Make an experience people want to stay in, engage with, play inside of, create with, and – hopefully – share with their friends. Take pride in the medium and stand up to clients and creatives that don’t understand a spatial engagement. It’s important to its survival.

You were present at this year’s F8 conference in San Jose and your effects were mentioned there a couple of times. What are your thoughts after the conference?

I walked away from that conference with a newfound respect for what we all do. I hung out with other Spark AR creators the entire time, from morning until bed, and we all spoke the same language. Some of us were developers and programmers, some artists, some of us were both. I met a couple people that I feel will be a part of my life for many years to come.


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Post udostępniony przez Luke Hurd (@lukehurd)

I also had the pleasure of being able to spend several hours with almost the entire Instagram/Facebook team behind these effects – from brand managers to developers – and talked about the future of the platform and what made this special. They shared the new upcoming features and toys for IG – and no, I can’t tell you about them – but I can tell you that they take the content creator role very seriously at IG and are building out entire pieces of functionality just for effect developers – lots of functionality. Easier ways to find effects, find effect creators, creator account types, etc. Couple that with some of the new public announcements at F8 – Instagram “cards” (like snapcodes), image targeting, audio syncing (so you can sync your effects to the user’s BPM of their music), and more – and you have a lot of amazing stuff on the horizon.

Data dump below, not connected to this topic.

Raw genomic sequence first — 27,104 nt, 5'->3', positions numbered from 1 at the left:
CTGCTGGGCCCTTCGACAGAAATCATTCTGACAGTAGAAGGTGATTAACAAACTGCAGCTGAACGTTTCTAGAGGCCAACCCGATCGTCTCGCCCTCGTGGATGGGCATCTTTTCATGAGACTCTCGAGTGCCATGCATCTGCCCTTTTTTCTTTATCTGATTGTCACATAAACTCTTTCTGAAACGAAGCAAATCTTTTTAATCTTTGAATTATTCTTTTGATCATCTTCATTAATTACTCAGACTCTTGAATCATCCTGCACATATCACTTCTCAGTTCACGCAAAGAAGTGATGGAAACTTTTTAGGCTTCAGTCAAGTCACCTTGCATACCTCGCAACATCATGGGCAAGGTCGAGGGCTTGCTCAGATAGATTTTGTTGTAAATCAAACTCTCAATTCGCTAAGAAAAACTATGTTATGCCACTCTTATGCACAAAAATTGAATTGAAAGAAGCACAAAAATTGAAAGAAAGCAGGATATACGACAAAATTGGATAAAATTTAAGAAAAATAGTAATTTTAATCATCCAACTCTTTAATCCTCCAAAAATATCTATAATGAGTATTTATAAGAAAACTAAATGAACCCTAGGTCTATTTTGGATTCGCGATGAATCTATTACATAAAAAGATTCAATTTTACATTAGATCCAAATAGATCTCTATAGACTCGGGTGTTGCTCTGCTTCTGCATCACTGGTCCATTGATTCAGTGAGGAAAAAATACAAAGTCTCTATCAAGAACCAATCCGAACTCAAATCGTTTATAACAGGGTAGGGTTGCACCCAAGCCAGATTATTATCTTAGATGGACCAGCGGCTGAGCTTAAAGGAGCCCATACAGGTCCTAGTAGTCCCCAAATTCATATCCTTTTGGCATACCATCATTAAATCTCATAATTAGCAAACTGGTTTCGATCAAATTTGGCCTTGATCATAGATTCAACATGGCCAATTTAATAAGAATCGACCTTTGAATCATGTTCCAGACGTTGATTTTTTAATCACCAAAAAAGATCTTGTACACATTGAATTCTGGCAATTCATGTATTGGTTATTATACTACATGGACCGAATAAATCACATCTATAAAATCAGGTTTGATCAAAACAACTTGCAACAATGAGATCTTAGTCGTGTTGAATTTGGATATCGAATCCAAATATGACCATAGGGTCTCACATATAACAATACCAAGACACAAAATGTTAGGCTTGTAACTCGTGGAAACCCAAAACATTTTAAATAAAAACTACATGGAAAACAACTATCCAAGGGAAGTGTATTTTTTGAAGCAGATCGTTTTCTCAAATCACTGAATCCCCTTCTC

I’m really looking forward to seeing it start leaking out into the world.

When you think about the future of Spark AR and augmented reality overall, what is the functionality or use for it that you’re waiting for the most?

Honestly, I love removing barriers. Augmented reality has had a hardware barrier for a while (headsets, computing, etc) and the mobile phone has slowly been removing that barrier for people, allowing them to get used to placing and sizing virtual objects and toying with the concepts of interactive spatial elements. One of the biggest barriers is how people *get* to those experiences. Snap brilliantly developed the Snapcode and it opened the gates for physical AR experiences – and brands have noticed. They use the platform for shopping, exclusive shoe drops, and lots more – and they have an easy access method for it all with the Snapcode.

Any technology that removes barriers to educate people on how to begin using something is always a win in my book. The same way that Solitaire on Windows taught us all how to drag-and-drop, the smartphone is going to be that same tool for augmented reality because it takes difficult concepts and reduces them to familiar interactions – pinch, zoom, tap, etc – all within a spatial environment. We started with dancing hotdogs and rainbow vomit – but when Louis Vuitton starts calling Johanna Jonoski because her non-cute, non-makeup-based glossy vaseline “Beauty 3000” mask is being used by actors in the Avengers, it’s time to pay attention. This is beyond kids, beyond dog ears, beyond Kylie’s makeup effects – this is actual art on a social platform being built by artists and being used by millions.

It’s powerful and it hasn’t even really started yet. So hold on!

Thank you Luke for your interesting remarks! We’re looking forward to your next effects and to what the future of Spark AR will look like!